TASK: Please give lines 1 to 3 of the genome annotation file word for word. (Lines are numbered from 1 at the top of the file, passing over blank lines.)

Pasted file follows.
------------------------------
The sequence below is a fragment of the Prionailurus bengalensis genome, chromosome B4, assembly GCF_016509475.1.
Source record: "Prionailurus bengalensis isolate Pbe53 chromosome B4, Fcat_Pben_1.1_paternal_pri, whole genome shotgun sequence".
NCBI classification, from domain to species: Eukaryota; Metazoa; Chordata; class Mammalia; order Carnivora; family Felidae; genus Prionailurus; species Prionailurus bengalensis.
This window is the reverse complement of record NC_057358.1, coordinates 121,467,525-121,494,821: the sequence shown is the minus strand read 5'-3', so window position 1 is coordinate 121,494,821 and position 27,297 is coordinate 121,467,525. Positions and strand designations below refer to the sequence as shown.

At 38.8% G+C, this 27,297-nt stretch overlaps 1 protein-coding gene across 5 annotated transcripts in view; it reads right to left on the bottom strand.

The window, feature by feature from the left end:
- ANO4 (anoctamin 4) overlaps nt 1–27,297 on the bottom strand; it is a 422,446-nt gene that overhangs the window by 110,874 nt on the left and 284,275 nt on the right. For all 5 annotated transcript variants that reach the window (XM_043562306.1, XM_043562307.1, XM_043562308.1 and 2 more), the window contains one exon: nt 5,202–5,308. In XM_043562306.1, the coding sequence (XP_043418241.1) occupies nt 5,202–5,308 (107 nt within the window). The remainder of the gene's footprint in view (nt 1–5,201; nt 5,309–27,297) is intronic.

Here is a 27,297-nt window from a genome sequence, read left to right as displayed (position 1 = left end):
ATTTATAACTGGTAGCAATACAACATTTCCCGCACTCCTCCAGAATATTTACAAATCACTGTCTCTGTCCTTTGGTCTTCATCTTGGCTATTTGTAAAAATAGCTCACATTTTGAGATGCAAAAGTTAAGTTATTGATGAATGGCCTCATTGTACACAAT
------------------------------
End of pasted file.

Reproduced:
The sequence below is a fragment of the Prionailurus bengalensis genome, chromosome B4, assembly GCF_016509475.1.
Source record: "Prionailurus bengalensis isolate Pbe53 chromosome B4, Fcat_Pben_1.1_paternal_pri, whole genome shotgun sequence".
NCBI classification, from domain to species: Eukaryota; Metazoa; Chordata; class Mammalia; order Carnivora; family Felidae; genus Prionailurus; species Prionailurus bengalensis.